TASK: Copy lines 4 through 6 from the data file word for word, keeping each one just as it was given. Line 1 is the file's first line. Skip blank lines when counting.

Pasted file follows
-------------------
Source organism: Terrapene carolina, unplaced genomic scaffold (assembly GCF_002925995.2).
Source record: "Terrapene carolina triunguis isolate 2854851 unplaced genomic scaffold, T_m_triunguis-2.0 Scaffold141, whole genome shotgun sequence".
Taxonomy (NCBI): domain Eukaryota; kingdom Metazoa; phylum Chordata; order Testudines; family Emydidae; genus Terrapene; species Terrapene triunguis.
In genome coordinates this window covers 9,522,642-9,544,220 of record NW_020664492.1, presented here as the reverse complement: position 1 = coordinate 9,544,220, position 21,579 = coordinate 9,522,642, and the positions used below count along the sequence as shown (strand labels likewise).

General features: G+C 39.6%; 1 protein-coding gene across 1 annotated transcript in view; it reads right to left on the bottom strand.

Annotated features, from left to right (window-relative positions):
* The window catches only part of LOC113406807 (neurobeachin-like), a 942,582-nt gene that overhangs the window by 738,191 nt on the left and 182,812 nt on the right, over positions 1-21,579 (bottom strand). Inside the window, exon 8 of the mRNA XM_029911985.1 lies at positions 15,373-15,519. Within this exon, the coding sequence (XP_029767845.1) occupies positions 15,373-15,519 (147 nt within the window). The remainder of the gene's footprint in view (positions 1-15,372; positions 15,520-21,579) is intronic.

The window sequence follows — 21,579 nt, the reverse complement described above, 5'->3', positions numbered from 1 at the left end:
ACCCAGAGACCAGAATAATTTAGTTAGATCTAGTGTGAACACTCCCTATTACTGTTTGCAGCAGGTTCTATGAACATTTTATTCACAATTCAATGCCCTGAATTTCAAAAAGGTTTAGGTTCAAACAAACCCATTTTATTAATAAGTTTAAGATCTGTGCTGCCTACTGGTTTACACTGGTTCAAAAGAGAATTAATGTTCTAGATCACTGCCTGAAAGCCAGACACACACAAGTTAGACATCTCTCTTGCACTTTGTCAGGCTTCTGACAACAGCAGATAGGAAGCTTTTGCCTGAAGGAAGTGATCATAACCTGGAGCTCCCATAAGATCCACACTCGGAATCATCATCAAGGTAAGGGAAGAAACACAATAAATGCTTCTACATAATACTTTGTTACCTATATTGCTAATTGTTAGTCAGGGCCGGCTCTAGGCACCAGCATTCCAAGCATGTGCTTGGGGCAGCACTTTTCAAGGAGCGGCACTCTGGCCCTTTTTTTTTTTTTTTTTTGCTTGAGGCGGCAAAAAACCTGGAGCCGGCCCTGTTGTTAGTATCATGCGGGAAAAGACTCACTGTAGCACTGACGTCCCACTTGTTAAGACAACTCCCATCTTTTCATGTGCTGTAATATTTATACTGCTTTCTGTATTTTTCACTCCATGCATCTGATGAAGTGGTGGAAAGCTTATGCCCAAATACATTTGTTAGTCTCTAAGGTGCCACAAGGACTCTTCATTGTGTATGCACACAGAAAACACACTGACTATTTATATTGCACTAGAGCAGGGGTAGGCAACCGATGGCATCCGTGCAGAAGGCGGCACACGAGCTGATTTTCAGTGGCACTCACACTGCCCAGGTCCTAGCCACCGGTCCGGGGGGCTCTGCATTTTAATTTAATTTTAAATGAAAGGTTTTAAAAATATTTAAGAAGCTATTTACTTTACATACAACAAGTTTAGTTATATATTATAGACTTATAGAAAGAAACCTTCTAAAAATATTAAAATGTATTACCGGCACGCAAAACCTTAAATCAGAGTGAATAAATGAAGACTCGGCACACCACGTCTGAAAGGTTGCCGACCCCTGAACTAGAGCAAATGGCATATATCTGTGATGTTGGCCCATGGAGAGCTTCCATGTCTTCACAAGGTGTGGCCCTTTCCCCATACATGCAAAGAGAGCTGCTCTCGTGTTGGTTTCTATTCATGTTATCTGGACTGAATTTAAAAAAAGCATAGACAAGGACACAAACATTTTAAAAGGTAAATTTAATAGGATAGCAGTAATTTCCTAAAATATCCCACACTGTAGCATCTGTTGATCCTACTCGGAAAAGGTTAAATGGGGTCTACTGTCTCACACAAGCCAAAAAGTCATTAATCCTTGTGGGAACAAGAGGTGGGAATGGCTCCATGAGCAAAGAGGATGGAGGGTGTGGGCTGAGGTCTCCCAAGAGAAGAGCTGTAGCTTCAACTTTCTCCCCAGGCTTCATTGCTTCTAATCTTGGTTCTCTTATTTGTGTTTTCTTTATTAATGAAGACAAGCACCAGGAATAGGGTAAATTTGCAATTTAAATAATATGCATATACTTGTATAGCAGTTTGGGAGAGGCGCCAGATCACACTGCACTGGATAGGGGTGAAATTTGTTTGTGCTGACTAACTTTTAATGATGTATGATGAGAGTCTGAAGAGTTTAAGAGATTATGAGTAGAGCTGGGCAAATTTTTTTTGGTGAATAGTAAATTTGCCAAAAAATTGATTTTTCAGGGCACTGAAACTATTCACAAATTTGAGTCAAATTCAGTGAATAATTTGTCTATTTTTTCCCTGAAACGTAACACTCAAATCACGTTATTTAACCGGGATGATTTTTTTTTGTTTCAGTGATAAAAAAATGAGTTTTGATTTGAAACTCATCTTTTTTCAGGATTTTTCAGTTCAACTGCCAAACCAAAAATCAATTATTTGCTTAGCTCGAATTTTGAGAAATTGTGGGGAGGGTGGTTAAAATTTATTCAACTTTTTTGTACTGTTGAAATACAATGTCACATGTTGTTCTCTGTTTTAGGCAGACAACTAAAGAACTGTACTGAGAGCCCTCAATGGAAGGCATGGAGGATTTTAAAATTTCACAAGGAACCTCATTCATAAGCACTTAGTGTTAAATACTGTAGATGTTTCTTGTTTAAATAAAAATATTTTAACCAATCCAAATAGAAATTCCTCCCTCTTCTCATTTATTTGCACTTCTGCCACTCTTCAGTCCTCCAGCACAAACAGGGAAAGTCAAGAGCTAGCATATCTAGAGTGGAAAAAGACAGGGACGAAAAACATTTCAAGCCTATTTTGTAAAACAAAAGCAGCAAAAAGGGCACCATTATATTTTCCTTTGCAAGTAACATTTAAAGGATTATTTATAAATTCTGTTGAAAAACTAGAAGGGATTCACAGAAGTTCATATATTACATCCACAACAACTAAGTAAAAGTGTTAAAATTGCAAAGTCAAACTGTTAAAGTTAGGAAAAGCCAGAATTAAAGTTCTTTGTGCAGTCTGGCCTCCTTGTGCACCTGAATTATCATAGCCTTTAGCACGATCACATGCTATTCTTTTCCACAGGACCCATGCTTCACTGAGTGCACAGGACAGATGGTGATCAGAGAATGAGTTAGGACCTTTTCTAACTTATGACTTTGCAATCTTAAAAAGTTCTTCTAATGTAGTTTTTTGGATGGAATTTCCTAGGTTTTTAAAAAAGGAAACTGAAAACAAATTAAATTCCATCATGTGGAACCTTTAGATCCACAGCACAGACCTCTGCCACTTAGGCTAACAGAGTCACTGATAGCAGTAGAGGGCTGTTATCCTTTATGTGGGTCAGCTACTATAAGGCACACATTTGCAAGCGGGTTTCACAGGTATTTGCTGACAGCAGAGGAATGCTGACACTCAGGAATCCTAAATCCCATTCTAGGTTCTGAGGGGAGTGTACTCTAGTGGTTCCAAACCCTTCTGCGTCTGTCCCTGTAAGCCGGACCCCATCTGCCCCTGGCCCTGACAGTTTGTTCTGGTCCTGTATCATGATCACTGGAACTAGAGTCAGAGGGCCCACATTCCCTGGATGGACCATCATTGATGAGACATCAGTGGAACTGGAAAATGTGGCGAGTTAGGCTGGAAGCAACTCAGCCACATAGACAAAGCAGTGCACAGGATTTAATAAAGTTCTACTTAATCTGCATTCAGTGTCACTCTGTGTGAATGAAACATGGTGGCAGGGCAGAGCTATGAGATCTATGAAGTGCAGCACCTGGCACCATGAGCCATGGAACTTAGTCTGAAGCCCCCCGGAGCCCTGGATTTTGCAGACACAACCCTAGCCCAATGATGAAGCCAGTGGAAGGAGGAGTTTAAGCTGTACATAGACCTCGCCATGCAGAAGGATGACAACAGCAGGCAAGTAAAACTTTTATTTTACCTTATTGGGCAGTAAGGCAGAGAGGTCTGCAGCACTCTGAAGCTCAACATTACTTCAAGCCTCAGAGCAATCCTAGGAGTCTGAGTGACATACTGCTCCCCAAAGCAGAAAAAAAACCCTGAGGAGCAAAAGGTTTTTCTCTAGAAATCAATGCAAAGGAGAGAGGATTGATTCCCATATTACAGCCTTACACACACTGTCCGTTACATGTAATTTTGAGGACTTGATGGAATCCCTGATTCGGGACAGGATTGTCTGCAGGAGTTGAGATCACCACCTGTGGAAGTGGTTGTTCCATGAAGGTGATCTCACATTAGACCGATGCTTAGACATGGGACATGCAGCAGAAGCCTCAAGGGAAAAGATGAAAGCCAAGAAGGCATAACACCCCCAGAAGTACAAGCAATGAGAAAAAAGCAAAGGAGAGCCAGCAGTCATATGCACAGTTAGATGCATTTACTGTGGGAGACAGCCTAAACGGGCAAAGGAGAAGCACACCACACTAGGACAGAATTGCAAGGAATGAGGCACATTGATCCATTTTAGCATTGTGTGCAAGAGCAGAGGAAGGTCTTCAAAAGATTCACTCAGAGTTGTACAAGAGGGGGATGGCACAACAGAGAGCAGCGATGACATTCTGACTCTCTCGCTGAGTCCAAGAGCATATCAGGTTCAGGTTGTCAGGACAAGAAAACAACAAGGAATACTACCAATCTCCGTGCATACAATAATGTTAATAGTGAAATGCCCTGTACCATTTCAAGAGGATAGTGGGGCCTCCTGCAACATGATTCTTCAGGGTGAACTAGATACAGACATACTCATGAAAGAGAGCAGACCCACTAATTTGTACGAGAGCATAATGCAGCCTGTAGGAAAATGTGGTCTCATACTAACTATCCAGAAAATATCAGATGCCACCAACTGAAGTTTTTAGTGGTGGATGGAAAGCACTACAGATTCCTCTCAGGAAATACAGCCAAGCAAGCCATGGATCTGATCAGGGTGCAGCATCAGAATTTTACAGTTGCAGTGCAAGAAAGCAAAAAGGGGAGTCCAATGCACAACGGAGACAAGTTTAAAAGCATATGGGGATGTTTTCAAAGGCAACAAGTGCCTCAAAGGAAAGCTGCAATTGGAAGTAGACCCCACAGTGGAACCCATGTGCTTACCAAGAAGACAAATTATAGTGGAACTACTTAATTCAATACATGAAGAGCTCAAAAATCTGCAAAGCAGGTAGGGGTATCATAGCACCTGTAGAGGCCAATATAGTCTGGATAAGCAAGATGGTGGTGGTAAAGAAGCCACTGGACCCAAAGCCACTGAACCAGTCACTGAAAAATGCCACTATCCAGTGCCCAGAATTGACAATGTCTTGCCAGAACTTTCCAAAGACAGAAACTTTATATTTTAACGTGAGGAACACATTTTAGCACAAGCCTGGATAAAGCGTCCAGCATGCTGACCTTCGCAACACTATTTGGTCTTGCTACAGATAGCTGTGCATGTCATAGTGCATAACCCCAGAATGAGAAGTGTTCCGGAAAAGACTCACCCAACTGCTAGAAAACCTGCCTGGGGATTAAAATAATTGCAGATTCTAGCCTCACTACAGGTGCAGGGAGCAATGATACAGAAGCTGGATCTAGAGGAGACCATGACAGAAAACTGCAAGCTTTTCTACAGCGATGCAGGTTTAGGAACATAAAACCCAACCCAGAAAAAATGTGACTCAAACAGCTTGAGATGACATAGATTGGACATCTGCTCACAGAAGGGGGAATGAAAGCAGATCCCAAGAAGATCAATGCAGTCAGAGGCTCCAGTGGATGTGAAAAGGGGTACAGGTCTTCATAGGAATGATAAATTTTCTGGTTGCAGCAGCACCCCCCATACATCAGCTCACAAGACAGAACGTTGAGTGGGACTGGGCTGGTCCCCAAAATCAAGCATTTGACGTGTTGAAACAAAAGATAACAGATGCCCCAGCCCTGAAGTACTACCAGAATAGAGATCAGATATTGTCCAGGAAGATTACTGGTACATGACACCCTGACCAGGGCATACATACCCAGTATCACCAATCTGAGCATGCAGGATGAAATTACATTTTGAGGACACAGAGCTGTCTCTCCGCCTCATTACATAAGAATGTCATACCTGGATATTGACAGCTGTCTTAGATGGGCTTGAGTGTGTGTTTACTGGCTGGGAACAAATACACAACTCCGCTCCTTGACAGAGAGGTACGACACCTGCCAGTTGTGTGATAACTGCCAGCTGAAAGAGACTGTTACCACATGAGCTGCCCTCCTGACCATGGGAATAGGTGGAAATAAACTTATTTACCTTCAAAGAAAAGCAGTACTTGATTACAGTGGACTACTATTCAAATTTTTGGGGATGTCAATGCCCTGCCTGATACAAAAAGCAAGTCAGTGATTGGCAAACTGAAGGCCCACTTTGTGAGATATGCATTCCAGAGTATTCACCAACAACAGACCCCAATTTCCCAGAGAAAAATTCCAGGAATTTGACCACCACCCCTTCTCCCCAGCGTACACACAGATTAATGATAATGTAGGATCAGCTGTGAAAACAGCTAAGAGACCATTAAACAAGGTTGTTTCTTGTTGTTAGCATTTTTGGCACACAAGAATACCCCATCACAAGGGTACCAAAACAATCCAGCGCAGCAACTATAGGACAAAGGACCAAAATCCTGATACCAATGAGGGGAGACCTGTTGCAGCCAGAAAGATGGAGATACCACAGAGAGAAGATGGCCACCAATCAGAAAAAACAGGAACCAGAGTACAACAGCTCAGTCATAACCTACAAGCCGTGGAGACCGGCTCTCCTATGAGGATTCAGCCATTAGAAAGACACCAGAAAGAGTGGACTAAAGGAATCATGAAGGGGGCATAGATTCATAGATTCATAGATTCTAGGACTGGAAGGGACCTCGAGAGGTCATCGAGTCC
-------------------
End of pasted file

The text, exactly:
In genome coordinates this window covers 9,522,642-9,544,220 of record NW_020664492.1, presented here as the reverse complement: position 1 = coordinate 9,544,220, position 21,579 = coordinate 9,522,642, and the positions used below count along the sequence as shown (strand labels likewise).

General features: G+C 39.6%; 1 protein-coding gene across 1 annotated transcript in view; it reads right to left on the bottom strand.

Annotated features, from left to right (window-relative positions):